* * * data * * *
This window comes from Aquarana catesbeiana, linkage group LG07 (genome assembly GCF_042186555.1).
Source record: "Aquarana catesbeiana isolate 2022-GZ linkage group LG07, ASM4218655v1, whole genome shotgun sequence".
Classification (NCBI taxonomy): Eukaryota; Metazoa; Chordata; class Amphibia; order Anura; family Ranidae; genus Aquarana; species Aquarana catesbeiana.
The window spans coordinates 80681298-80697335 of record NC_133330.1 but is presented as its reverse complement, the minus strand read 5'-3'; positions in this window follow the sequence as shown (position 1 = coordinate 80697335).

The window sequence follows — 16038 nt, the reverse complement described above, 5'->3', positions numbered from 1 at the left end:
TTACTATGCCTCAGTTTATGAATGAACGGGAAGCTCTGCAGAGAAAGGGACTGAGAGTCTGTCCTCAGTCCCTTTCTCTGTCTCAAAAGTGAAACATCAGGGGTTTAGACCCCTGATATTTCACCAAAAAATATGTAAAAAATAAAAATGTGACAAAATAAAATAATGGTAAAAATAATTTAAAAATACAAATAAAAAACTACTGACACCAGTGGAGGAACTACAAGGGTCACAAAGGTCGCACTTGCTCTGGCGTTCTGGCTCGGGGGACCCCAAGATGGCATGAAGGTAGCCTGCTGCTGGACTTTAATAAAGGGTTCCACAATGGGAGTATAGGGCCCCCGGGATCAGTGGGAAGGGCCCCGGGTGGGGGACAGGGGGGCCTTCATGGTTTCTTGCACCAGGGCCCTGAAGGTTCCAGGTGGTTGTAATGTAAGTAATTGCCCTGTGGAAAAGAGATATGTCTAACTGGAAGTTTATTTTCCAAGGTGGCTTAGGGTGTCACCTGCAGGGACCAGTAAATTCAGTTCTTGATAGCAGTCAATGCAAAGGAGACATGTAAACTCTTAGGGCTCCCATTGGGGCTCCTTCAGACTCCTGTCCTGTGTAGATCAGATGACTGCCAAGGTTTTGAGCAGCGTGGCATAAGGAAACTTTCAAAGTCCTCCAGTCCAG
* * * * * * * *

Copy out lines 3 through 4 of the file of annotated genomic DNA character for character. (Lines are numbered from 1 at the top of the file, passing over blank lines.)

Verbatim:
Classification (NCBI taxonomy): Eukaryota; Metazoa; Chordata; class Amphibia; order Anura; family Ranidae; genus Aquarana; species Aquarana catesbeiana.
The window spans coordinates 80681298-80697335 of record NC_133330.1 but is presented as its reverse complement, the minus strand read 5'-3'; positions in this window follow the sequence as shown (position 1 = coordinate 80697335).